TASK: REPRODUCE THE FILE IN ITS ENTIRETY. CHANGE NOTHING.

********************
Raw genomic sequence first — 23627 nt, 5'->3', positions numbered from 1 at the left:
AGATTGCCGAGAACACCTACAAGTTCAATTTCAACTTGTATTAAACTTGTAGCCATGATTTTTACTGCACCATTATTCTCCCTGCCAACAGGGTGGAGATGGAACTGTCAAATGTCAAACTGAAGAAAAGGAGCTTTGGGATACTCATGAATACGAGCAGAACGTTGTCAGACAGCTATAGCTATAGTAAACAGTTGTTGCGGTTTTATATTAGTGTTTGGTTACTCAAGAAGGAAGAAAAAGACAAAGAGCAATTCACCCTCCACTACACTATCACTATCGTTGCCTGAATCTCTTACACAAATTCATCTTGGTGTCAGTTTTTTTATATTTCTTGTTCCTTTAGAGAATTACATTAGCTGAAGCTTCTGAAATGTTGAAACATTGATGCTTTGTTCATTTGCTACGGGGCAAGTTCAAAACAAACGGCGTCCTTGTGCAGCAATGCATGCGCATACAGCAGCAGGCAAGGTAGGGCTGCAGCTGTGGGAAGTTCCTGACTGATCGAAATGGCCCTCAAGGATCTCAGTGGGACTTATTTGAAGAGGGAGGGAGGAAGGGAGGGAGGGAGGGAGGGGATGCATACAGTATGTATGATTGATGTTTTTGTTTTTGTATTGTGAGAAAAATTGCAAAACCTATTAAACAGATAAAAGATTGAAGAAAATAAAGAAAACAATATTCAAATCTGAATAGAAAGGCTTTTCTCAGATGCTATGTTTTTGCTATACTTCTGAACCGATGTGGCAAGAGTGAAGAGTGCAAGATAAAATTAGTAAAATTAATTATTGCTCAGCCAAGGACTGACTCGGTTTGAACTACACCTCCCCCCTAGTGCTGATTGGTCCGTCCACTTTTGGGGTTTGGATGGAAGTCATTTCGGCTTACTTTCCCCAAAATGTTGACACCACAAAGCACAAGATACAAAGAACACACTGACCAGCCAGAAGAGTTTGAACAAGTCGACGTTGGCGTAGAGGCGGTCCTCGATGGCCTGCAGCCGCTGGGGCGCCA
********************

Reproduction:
Raw genomic sequence first — 23627 nt, 5'->3', positions numbered from 1 at the left:
AGATTGCCGAGAACACCTACAAGTTCAATTTCAACTTGTATTAAACTTGTAGCCATGATTTTTACTGCACCATTATTCTCCCTGCCAACAGGGTGGAGATGGAACTGTCAAATGTCAAACTGAAGAAAAGGAGCTTTGGGATACTCATGAATACGAGCAGAACGTTGTCAGACAGCTATAGCTATAGTAAACAGTTGTTGCGGTTTTATATTAGTGTTTGGTTACTCAAGAAGGAAGAAAAAGACAAAGAGCAATTCACCCTCCACTACACTATCACTATCGTTGCCTGAATCTCTTACACAAATTCATCTTGGTGTCAGTTTTTTTATATTTCTTGTTCCTTTAGAGAATTACATTAGCTGAAGCTTCTGAAATGTTGAAACATTGATGCTTTGTTCATTTGCTACGGGGCAAGTTCAAAACAAACGGCGTCCTTGTGCAGCAATGCATGCGCATACAGCAGCAGGCAAGGTAGGGCTGCAGCTGTGGGAAGTTCCTGACTGATCGAAATGGCCCTCAAGGATCTCAGTGGGACTTATTTGAAGAGGGAGGGAGGAAGGGAGGGAGGGAGGGAGGGGATGCATACAGTATGTATGATTGATGTTTTTGTTTTTGTATTGTGAGAAAAATTGCAAAACCTATTAAACAGATAAAAGATTGAAGAAAATAAAGAAAACAATATTCAAATCTGAATAGAAAGGCTTTTCTCAGATGCTATGTTTTTGCTATACTTCTGAACCGATGTGGCAAGAGTGAAGAGTGCAAGATAAAATTAGTAAAATTAATTATTGCTCAGCCAAGGACTGACTCGGTTTGAACTACACCTCCCCCCTAGTGCTGATTGGTCCGTCCACTTTTGGGGTTTGGATGGAAGTCATTTCGGCTTACTTTCCCCAAAATGTTGACACCACAAAGCACAAGATACAAAGAACACACTGACCAGCCAGAAGAGTTTGAACAAGTCGACGTTGGCGTAGAGGCGGTCCTCGATGGCCTGCAGCCGCTGGGGCGCCA